Muslim shoppers spent $266 billion on clothing and footwear in 2013 globally, according to a Thomson Reuters report

Targeting Muslim shoppers Dolce Gabbana launches hijabs and abayas line Image source: Dolce & Gabbana/Facebook
news Sunday, January 10, 2016 - 16:20

Italian luxury fashion brand Dolce & Gabbana recently launched its very first collection of hijabs and abayas targeting Muslim shoppers in the Middle East.

"The new Dolce & Gabbana Abaya collection is a reverie amidst the desert dunes and skies of the Middle East: an enchanting visual story about the grace and beauty of the marvelous women of Arabia," the brand said. 



Dolce & Gabbana the Abaya collection ❤️❤️❤️❤️ #dgabaya ❤️

A photo posted by stefanogabbana (@stefanogabbana) on


Forbes termed D&Gs launch of the Abaya Collection the "smartest move" made by the brand in years. It described the line thus:

"D&G’s new line manages to be both respectful of their Middle Eastern shoppers’ needs while staying true to their spirited, Sicily-inspired aesthetic: think lush lace embellishments, bright floral details and even a vibrant lemon print.



#dgabaya ❤️❤️❤️❤️❤️

A photo posted by stefanogabbana (@stefanogabbana) on


According to CNN, the collection is available at the brand's boutiques in the Middle East along with select stores in Paris, London, Milan and Munich.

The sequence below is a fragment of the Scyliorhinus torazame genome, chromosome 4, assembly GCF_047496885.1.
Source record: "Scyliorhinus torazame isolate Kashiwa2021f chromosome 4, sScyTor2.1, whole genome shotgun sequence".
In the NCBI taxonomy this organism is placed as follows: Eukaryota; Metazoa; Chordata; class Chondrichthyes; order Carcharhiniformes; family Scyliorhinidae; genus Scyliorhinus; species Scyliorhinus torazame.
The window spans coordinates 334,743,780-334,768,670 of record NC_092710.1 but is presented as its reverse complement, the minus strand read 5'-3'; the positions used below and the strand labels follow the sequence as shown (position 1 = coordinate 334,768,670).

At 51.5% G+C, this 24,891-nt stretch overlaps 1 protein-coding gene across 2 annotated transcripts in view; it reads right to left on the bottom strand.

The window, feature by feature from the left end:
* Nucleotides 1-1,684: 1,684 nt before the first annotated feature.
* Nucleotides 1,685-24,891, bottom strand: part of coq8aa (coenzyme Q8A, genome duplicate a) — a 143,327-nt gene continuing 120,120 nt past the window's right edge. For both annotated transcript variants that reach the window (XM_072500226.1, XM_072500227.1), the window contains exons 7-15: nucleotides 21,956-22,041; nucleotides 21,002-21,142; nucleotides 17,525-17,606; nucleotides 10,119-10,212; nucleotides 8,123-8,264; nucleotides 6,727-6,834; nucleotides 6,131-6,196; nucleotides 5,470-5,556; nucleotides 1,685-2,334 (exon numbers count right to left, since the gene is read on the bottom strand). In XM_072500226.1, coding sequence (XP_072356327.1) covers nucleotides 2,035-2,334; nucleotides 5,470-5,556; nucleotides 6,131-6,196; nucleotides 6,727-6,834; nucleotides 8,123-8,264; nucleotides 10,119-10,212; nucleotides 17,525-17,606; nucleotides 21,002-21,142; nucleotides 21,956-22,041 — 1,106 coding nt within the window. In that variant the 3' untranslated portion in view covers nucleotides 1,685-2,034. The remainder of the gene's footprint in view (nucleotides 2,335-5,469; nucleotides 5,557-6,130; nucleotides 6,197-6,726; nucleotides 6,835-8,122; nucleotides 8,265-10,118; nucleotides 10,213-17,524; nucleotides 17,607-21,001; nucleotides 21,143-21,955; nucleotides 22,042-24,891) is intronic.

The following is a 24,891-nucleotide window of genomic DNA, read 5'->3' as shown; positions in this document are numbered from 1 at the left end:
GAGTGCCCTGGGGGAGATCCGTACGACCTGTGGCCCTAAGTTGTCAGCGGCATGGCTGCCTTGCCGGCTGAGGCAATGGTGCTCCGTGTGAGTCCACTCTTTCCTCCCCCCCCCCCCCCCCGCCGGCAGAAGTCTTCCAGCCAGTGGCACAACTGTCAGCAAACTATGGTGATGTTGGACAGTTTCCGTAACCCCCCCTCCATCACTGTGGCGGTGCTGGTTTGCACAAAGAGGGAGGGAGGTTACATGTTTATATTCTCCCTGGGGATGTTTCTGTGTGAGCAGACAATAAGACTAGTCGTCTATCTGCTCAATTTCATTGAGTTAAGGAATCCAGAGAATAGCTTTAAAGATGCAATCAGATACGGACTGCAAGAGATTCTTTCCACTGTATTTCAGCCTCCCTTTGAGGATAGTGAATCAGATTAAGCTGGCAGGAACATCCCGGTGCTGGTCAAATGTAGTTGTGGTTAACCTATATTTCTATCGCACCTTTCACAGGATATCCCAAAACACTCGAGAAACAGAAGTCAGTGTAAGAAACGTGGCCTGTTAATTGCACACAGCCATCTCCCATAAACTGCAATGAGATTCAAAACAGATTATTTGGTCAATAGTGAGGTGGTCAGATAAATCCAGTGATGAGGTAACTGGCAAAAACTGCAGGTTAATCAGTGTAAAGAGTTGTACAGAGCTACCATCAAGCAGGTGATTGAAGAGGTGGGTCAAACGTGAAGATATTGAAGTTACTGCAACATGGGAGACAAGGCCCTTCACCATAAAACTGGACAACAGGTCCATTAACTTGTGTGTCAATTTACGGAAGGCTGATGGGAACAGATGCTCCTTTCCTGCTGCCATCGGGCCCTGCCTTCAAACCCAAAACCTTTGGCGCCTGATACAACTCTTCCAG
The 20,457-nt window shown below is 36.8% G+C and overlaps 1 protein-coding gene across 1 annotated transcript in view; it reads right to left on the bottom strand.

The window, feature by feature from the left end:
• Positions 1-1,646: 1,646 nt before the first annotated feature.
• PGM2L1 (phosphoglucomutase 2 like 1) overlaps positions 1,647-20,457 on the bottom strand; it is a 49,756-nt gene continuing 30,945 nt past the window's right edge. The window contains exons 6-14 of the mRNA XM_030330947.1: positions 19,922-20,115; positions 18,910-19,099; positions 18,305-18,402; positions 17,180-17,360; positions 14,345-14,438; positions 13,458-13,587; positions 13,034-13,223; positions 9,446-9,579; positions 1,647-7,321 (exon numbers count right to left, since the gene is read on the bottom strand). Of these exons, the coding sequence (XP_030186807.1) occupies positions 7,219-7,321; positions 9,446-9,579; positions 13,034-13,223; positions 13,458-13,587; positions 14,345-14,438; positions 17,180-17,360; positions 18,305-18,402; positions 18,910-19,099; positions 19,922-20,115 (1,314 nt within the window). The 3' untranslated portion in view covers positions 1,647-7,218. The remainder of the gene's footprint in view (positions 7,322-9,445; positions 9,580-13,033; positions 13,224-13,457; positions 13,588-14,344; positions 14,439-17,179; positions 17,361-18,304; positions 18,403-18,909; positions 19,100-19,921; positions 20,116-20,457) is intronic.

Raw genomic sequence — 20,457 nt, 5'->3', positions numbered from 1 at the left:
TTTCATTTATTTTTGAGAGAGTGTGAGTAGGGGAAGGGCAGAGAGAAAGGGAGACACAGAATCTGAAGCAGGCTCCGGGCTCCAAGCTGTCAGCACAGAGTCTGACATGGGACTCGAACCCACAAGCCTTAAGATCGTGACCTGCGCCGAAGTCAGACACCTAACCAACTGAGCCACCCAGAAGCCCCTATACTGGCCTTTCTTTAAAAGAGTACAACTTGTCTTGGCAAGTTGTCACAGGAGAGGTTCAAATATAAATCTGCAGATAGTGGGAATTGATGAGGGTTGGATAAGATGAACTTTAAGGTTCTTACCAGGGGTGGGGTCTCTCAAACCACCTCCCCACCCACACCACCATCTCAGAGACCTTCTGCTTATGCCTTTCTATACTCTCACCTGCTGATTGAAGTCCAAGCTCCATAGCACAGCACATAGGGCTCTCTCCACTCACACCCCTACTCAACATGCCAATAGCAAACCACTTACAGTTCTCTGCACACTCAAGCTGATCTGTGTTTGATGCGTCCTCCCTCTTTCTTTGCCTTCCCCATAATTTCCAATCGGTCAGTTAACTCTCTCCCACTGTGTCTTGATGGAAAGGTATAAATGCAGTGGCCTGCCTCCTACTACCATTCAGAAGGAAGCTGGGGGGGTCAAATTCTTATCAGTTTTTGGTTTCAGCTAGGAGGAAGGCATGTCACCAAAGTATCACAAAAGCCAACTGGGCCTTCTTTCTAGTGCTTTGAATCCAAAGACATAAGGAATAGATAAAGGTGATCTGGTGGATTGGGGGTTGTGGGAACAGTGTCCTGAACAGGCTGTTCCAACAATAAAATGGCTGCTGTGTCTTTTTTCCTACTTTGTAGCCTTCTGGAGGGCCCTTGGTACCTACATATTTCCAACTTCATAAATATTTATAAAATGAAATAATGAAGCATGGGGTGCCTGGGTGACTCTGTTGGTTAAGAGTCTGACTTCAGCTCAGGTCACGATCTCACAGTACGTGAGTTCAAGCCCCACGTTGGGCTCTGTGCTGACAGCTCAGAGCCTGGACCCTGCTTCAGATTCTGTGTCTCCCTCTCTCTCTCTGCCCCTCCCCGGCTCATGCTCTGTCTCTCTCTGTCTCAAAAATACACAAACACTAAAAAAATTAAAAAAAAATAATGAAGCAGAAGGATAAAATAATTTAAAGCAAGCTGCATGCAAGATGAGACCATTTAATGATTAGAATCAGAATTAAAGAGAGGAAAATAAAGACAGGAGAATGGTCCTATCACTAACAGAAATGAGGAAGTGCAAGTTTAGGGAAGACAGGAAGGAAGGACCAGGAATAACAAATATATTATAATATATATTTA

And it is not only D&G, but several other high-fashion brands that are targeting the "lucrative Muslim market", the report states. 

A Thomson Reuters report stated that Muslim shoppers spent $266 billion on clothing and footwear in 2013 globally- more than the total fashion spending of Japan and Italy together- and that this figure is likely to rise to $488 billion by 2019.



#dgabaya ❤️❤️❤️❤️❤️❤️

A photo posted by stefanogabbana (@stefanogabbana) on


In a piece for The Atlantic, Kimberly Chrisman-Campbell calls the pieces in the collection "so gorgeously crafted that they could easily appeal to nonbelievers". Adding a bit of history, she writes, 

"Of course, Muslim women have been wearing high-end designer labels, Dolce & Gabbana included, for years. Indeed, the fashion industry would very likely collapse without their patronage. In his 1989 book The Fashion Conspiracy, the journalist Nicholas Coleridge noted the impact of the Middle Eastern oil boom on French haute couture beginning in the mid-1970s, when it was struggling to remain culturally relevant and financially viable. "The least successful houses, up to their ears in debt, saw the Arabs as cash cows and milked them mercilessly," Coleridge wrote. "Capitalizing on their taste for expensive beading, dresses were beaded from neck to ankle, with beads applied where beads had rarely been seen before: beaded gloves, beaded mobcaps, beaded stockings, beaded clothes-covers in which to transport beaded balldresses."

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